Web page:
7 Reasons Not to Watch Season 7 of 'Game of Thrones'

As the seventh season of 'Game of Thrones' begins, I say down with the 'swords and broads' genre

Kit Harington as Jon Snow on 'Game of Thrones' season 7.
Helen Sloan / HBO / Courtesy of YES

Great news for those planning to vacation in Westeros this summer: “Game of Thrones” returns next week. And I for one will be watching – something else.

Apologies to the millions of “GoT” fans out there, but the show leaves me colder than a spell in the Land of Always Winter. To mark the seventh and penultimate season, here are seven reasons I will not be watching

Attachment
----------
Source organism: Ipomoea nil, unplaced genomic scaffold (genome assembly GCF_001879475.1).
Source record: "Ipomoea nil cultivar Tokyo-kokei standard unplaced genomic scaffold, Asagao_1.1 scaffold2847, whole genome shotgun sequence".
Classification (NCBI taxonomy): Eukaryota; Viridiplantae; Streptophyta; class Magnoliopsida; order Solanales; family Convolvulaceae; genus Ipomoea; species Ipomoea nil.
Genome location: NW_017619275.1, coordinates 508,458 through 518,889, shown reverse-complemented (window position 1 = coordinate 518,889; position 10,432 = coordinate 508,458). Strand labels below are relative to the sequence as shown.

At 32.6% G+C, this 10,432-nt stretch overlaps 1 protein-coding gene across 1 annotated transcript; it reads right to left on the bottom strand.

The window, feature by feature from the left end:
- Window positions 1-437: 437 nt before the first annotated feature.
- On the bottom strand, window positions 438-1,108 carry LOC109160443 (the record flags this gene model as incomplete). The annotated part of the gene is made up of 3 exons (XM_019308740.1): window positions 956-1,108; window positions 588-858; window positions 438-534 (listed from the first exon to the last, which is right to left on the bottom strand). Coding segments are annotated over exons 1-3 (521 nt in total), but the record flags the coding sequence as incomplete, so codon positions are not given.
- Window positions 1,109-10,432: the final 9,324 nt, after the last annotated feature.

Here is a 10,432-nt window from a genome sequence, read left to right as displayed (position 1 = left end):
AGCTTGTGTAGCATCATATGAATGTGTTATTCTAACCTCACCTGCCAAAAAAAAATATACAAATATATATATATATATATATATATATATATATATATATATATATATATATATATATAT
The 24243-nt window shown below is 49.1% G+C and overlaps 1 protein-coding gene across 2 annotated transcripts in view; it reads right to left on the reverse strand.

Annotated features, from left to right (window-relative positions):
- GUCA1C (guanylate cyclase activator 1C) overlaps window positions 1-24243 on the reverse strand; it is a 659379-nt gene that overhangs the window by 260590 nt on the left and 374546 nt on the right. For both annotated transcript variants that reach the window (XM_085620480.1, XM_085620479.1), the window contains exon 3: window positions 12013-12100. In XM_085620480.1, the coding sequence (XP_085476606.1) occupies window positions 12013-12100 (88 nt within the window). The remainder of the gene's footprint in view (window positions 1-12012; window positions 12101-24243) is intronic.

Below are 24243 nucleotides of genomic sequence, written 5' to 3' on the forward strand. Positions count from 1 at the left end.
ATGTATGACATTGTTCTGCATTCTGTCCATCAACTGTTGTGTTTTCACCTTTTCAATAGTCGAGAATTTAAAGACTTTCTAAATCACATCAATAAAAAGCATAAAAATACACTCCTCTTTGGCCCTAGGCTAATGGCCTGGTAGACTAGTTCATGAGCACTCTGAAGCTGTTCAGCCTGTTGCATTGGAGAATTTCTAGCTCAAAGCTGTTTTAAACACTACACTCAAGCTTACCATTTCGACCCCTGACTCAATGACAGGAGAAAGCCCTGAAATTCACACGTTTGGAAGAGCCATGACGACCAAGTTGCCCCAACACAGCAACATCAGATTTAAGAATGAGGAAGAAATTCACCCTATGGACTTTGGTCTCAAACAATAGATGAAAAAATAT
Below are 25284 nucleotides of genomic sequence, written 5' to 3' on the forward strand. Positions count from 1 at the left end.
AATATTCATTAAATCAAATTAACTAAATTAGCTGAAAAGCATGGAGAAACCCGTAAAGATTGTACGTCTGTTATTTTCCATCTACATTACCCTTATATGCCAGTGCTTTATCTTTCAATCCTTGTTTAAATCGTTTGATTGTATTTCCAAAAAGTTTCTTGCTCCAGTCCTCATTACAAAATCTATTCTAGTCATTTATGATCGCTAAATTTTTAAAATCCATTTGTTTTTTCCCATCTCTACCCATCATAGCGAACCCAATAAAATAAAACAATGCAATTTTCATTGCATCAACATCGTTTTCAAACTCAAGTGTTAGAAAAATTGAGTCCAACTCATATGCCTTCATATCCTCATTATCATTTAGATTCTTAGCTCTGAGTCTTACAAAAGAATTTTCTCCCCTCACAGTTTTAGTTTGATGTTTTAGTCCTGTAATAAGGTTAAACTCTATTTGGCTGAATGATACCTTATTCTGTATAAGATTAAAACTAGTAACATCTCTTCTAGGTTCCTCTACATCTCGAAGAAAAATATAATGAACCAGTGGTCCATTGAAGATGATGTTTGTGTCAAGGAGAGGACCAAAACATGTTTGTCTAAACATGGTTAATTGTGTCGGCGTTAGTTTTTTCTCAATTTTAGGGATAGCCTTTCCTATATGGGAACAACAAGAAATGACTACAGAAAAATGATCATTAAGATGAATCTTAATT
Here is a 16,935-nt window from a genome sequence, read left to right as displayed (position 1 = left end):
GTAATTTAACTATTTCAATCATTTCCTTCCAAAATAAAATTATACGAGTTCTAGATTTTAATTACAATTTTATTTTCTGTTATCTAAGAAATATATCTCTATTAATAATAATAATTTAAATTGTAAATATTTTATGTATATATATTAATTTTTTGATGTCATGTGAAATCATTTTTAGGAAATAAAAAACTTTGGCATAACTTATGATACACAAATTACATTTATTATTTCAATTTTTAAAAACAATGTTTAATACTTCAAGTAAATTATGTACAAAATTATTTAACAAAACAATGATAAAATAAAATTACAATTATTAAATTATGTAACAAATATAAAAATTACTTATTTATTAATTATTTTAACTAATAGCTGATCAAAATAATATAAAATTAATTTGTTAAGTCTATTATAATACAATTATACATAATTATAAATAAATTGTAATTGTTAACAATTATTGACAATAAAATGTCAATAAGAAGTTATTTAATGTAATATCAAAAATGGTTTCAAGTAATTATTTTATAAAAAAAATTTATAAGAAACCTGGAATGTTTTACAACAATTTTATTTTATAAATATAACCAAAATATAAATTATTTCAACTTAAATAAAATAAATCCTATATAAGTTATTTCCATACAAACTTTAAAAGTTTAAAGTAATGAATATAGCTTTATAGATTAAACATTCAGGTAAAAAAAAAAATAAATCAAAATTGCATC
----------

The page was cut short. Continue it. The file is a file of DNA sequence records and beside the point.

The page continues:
1. The F word

I have a basic rule about the books I read: they shouldn’t weigh more than my children. Which rules out pretty much every book ever written in the fantasy genre, especially George R.R. Martin’s “A Song of Ice of Fire” series.

My antipathy toward the genre also extends to television. Stick the F-word label on a show and I’m out of there faster than a cheetah on roller skates.

My biggest problem with “Game of Thrones” isn’t so much the show itself as the “swords and broads” genre it has spawned. Without the success of “GoT,” we might have been spared “The Last Kingdom,” “Vikings,” “The Bastard Executioner,” “Reign” the list goes on like a Lord Varys speech.

Oddly enough, as I write this I can hear the sounds of anguished screams and clashing swords coming from the living room, which means one of two things: either my eldest daughter is catching up on season six of “GoT,” or a medieval marauder has got into the apartment. I suppose I’d better check

2. Twisted firestarters